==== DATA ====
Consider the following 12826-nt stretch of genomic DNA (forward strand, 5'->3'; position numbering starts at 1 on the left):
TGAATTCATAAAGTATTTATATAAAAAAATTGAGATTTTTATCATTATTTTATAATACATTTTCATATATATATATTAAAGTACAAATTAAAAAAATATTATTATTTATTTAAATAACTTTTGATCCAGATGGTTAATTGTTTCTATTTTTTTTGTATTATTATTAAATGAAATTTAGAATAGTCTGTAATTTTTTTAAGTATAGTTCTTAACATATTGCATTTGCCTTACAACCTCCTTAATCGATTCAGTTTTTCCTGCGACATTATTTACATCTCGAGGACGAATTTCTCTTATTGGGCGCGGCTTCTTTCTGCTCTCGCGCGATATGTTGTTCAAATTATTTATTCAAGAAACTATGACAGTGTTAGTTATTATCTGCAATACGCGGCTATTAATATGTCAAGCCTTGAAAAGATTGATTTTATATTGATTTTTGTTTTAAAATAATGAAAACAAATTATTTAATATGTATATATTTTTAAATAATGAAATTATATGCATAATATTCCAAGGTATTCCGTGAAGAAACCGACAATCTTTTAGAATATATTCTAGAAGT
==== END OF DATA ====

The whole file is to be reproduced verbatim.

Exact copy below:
Consider the following 12826-nt stretch of genomic DNA (forward strand, 5'->3'; position numbering starts at 1 on the left):
TGAATTCATAAAGTATTTATATAAAAAAATTGAGATTTTTATCATTATTTTATAATACATTTTCATATATATATATTAAAGTACAAATTAAAAAAATATTATTATTTATTTAAATAACTTTTGATCCAGATGGTTAATTGTTTCTATTTTTTTTGTATTATTATTAAATGAAATTTAGAATAGTCTGTAATTTTTTTAAGTATAGTTCTTAACATATTGCATTTGCCTTACAACCTCCTTAATCGATTCAGTTTTTCCTGCGACATTATTTACATCTCGAGGACGAATTTCTCTTATTGGGCGCGGCTTCTTTCTGCTCTCGCGCGATATGTTGTTCAAATTATTTATTCAAGAAACTATGACAGTGTTAGTTATTATCTGCAATACGCGGCTATTAATATGTCAAGCCTTGAAAAGATTGATTTTATATTGATTTTTGTTTTAAAATAATGAAAACAAATTATTTAATATGTATATATTTTTAAATAATGAAATTATATGCATAATATTCCAAGGTATTCCGTGAAGAAACCGACAATCTTTTAGAATATATTCTAGAAGT